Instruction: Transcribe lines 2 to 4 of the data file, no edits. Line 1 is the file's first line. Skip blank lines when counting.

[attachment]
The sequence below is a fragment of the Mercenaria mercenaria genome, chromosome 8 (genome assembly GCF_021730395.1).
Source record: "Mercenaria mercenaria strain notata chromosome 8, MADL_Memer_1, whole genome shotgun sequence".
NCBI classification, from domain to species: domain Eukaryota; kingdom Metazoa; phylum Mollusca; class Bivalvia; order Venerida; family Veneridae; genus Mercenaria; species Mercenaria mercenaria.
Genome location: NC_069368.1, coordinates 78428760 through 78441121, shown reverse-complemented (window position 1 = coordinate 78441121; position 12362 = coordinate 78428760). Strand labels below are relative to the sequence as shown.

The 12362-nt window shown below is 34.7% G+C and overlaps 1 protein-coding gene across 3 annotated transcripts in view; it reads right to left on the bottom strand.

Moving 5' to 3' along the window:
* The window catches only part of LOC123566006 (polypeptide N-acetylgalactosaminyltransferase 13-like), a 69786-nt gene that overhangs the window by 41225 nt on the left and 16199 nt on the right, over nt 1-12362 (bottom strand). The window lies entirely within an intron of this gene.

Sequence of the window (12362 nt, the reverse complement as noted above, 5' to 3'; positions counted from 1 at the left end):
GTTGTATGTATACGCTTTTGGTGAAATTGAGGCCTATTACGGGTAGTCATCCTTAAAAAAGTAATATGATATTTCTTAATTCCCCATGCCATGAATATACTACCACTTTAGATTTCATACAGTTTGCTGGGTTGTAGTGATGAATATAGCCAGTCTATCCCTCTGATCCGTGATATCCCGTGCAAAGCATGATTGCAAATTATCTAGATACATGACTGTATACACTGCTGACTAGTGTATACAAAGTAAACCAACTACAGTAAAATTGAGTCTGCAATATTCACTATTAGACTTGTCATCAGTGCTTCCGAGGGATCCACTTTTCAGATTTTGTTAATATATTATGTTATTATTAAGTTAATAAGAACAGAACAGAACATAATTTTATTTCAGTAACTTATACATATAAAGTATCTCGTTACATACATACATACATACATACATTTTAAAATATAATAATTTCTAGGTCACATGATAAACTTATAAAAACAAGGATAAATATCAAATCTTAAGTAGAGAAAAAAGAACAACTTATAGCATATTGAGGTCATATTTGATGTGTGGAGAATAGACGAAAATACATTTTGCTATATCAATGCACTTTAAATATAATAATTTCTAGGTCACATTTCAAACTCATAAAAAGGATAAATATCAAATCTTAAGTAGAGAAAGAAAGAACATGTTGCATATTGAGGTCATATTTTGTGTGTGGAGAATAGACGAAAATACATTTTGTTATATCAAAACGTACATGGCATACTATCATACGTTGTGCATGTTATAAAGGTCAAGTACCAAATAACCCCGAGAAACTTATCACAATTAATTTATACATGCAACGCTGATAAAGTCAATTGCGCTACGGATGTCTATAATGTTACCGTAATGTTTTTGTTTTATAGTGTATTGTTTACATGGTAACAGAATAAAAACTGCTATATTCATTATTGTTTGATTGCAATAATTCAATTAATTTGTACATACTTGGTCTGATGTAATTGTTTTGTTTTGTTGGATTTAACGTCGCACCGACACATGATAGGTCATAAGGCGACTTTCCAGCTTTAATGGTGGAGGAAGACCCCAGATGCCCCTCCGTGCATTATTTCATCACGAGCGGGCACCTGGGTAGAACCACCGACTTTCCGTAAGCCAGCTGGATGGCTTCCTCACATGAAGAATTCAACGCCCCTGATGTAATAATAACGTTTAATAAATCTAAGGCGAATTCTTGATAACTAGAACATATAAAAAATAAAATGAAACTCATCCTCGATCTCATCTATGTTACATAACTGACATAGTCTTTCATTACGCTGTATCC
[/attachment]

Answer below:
Source record: "Mercenaria mercenaria strain notata chromosome 8, MADL_Memer_1, whole genome shotgun sequence".
NCBI classification, from domain to species: domain Eukaryota; kingdom Metazoa; phylum Mollusca; class Bivalvia; order Venerida; family Veneridae; genus Mercenaria; species Mercenaria mercenaria.
Genome location: NC_069368.1, coordinates 78428760 through 78441121, shown reverse-complemented (window position 1 = coordinate 78441121; position 12362 = coordinate 78428760). Strand labels below are relative to the sequence as shown.